If you’re looking to keep bees or poultry on your allotment site, you need to apply for permission online or by post. See below for terms for keeping livestock.
Apply by Post
Download the form: Bee & Poultry Permission Request Form.
Return the form to us by post to the following address:
Dover Town Council
FAO: Allotment Manager
Maison Dieu House
Terms for Keeping Livestock
Please ensure you agree to these terms before applying to keep livestock on your allotment. (Download these Terms).
The Allotment Site
Not all allotment sites are necessarily suitable for beekeeping. The Council will consider each application on its merits.
- The beekeeper must be a paid up Member of a local beekeeping association affiliated to the British Bee Keepers Association. This Membership carries public liability insurance of up to £5m should there be loss or damage as a consequence of the bee keeping.
- The beekeeper must demonstrate experience in the handling of bees and will not be permitted to keep bees on an allotment in his first year of beekeeping.
- The beekeeper must demonstrate that they have obtained, or are studying for, a formal qualification in bee keeping (such as the BBA “Basic Assessment” examination or equivalent) which demonstrates competence in management and manipulation of bees.
- There shall be no more than two hives on any one allotment plot, or one “nuc” (small colony) per beekeeper. The total number of hives that can be accommodated on any particular allotment site will depend on the size of the site and will be assessed by the Council on case by case basis.
- The location of hives needs to be carefully selected so as to minimise inconvenience to those around, whether neighbours or passers by and must be agreed with the Council. They would usually be located in a quiet corner of the site or towards the centre of an allotment plot, so that they are not too close to other plot holders, neighbouring houses or paths.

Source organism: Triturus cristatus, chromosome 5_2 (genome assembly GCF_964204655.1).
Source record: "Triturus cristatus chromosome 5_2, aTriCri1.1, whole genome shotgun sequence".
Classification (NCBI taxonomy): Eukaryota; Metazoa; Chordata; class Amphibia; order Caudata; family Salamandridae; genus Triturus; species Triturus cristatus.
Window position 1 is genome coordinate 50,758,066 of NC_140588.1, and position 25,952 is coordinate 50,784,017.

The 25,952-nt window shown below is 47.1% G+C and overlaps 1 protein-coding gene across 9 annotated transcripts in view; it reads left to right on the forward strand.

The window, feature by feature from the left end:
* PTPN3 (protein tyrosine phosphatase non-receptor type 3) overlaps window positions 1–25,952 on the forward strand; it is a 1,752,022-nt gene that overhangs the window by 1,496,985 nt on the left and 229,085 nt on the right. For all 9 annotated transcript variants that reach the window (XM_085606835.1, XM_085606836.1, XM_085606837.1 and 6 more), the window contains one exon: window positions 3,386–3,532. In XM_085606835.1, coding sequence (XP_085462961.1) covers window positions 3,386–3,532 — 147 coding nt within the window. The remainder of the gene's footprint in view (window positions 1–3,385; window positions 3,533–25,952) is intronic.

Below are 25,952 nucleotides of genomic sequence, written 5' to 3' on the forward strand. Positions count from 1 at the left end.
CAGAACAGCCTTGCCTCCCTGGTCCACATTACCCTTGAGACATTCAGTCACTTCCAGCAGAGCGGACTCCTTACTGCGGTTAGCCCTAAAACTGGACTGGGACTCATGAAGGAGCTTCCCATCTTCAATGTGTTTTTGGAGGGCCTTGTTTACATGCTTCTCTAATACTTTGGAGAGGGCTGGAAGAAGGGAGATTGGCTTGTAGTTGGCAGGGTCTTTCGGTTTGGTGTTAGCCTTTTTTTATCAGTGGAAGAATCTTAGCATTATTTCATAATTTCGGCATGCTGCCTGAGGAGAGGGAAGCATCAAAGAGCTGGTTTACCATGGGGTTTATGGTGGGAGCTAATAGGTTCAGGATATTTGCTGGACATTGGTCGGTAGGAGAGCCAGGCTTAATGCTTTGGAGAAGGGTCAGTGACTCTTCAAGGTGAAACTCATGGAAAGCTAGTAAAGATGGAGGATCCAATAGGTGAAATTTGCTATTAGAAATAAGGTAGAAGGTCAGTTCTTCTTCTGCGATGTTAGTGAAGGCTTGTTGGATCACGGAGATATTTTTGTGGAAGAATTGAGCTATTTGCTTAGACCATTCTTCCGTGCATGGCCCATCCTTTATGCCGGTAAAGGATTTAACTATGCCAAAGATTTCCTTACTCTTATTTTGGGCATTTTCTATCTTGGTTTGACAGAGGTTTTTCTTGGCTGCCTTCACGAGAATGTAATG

- All hive equipment is to carry a suitable mark identifying its owner
- Bees are to be encouraged to fly at a good height (i.e. above head height) by surrounding the hives with a 2-metre high fence or similar boundary; (bird netting, trellis covered with plants, hedging or tall plants can be adequate). The position and construction of this fence/barrier is to be agreed with the Council prior to its installation.
- The beekeeper must ensure that there is a water supply for the bees on the plot and close to the hives, so the bees do not fly to plunge tanks, or other water sources.
- The beekeeper must practice effective methods of swarm control and carry out regular inspections (at least once a week during the swarming season) for signs of swarming and there should be cover for this if the beekeeper is away.
- It is noted however that Swarming is a natural phenomenon and no matter what steps are taken, there will inevitably be occasions when colonies will swarm.
- The beekeeper should behave sensibly towards those who are likely to be affected by the bee keeping and the rights and concerns of adjoining plot holders must be recognised and steps taken to minimise the inconvenience. The beekeeper will need to be considerate when carrying out manipulations and ensure that these are not done when there are others nearby or when there are likely to be others nearby or before the bees have again settled having been disturbed. This agreement will be terminated and the hives will have to be removed from the allotments if considerable nuisance is caused.
- The beekeeper should be aware of the temper of the bees and shall not bring onto the allotments colonies that are known to be aggressive temperament. If colonies are unnecessarily aggressive, then they should be requeened with a queen from a reputable supplier of “docile strains”.
- The allotments are not to be used for the storage of equipment that does not contain bees
- The beekeeper should ensure that the Council and the site representative know how to contact him if there is a problem with one of the hives. A sign should be displayed in a communal area on site giving contact numbers and if the beekeeper is not likely to be available, he should arrange for cover to be provided.
- Beekeepers should always be prepared to discuss the bees with those interested, particularly fellow plot holders, they may even wish, for instance, to display an observation hive at prearrange times so other plot holders can view the bees at work, or keep one or two spare veils so that they can take anyone interested right up to the hive and show them what is going on.
- Defra officials, the Regional Bee Inspectors, have statutory powers to access hives to deal with disease. The Council will co-operate fully with them in this regard.